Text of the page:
What McKines is envisioning has been dubbed "Big Data." It means creating a marketing ecosystem where data drives personalization across a multichannel platform. The most difficult part of this system would be creating the database that would act as the engine for such a marketing platform. It would mean gathering large amounts of data and understanding its relevance to each customer in order to utilize it for communications. It would mean regular data hygiene to ensure the information is accurate. It would mean understanding each customer and building the system in accordance with their preferences. Yes, it can be done. Automated personalization can be accomplished en masse. But it will take a fundamental shift in thinking when it comes to data collection and the customer continuum—the kind of thinking we are seeing from companies like Amazon, Zappos and BabyCenter. They have learned to tame the constant stream of Big Data and use it to their advantage.

Human-Centricity and "The Dragonfly Effect"

With all the discussion of data and how to use it effectively to connect with customers, another topic emerged from ePharma Summit: human-centricity. Andy Smith, author of "The Dragonfly Effect," put some of the earlier discussions about data into perspective when he talked about the very human, or emotional, tenets of his book. His theory is that social media works best when it has meaning. And meaning is driven by four factors:

  1. Focus — Companies that want to have an impact on customers using social media must focus on a single goal. They should ask themselves what single-focused goal is actionable, measurable and the mere thought of achieving it makes people happy?
  2. Grab Attention — Companies must provide messages that are personal, unexpected, visceral and visual in order to make people look and remember.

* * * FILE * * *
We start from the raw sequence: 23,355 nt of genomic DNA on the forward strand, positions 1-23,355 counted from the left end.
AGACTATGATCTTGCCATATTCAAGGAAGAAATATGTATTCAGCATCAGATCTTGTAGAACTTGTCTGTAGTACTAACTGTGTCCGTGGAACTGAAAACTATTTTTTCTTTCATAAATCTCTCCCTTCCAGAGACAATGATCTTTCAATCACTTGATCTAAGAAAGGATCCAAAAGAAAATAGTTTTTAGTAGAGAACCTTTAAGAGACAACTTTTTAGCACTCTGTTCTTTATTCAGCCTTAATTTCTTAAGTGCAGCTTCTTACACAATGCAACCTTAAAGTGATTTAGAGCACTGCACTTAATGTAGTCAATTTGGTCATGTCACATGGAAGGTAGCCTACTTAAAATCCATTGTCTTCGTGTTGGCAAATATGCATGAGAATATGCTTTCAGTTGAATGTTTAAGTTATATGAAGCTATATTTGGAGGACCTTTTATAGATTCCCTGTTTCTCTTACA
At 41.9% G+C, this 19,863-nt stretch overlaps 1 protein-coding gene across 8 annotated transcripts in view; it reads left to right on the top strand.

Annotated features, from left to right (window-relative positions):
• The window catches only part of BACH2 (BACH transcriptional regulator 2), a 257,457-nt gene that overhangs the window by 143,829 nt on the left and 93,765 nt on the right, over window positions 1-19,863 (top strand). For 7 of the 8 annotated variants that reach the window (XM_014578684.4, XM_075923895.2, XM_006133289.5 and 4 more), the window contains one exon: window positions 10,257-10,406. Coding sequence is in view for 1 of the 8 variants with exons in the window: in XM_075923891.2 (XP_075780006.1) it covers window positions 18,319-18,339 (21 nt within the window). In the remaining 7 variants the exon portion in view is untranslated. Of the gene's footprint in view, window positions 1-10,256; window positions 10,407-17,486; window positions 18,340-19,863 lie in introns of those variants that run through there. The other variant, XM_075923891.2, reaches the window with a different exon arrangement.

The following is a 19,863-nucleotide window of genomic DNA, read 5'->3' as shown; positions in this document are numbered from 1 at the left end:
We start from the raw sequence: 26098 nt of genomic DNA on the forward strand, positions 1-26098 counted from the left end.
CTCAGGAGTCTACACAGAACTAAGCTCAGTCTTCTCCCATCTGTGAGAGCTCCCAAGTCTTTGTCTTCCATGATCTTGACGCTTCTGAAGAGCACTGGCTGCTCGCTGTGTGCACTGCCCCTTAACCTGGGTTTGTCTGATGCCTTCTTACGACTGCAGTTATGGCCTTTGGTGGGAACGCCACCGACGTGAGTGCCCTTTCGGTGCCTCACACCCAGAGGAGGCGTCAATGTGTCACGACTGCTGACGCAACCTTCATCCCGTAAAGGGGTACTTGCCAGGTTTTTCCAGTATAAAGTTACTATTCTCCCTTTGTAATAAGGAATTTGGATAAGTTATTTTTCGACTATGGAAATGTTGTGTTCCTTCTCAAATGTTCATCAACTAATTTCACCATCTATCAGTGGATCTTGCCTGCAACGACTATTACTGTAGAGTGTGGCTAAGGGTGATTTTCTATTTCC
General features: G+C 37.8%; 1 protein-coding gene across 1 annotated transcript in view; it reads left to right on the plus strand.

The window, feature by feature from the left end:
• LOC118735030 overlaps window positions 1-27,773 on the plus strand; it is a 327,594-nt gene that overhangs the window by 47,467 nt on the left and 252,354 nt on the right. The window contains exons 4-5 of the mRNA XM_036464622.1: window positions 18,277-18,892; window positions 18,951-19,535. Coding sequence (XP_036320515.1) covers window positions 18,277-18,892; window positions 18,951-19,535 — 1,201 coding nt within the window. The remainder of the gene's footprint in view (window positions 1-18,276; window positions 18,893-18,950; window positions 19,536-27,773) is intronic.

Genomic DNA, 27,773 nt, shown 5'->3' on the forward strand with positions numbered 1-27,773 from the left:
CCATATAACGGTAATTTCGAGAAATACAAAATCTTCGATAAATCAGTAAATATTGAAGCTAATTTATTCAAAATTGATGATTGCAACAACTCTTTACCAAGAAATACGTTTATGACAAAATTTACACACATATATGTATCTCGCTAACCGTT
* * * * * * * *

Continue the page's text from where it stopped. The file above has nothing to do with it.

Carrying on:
3. Engage — Companies must tell an authentic story that customers can empathize with and be willing to spend time talking about.
  4. Take Action — Companies must get employees and customers to act. They must arm them with the tools necessary to do something beyond the message.

What Andy Smith describes is a very human-centric marketing approach. He showed a great example of how this worked with the Coca-Cola Happiness Machine where a Coke machine placed on a college campus gave away more than just one Coke per customer. From too many Cokes for one person to ever drink or carry to a 10-foot party sub, the machine surprised people all day long and allowed them to share some happiness with the people immediately around them.

And as we move toward the quantified self and mass personalization, it will take a human-centric approach to ensure marketing success. We have to take into account that our customers are human, and understanding their emotions is extremely important when we ask them to interact with our brands.

Looking back at ePharma Summit, I feel the conference showed us what companies outside pharma have done and what we’ve done inside pharma in comparison. I believe there has to be a middle ground. We cannot simply dismiss efforts by saying we could never do that in pharma. Technology is too far advanced for us not to be able to find a way. Customers expect us to innovate and evolve with them. I can’t help but feel it would be an epic tragedy for the public health if pharma can’t find a way to live up to customers’ expectations. And like many of my colleagues at ePharma Summit, I came away from the conference refocused on ensuring that doesn’t happen.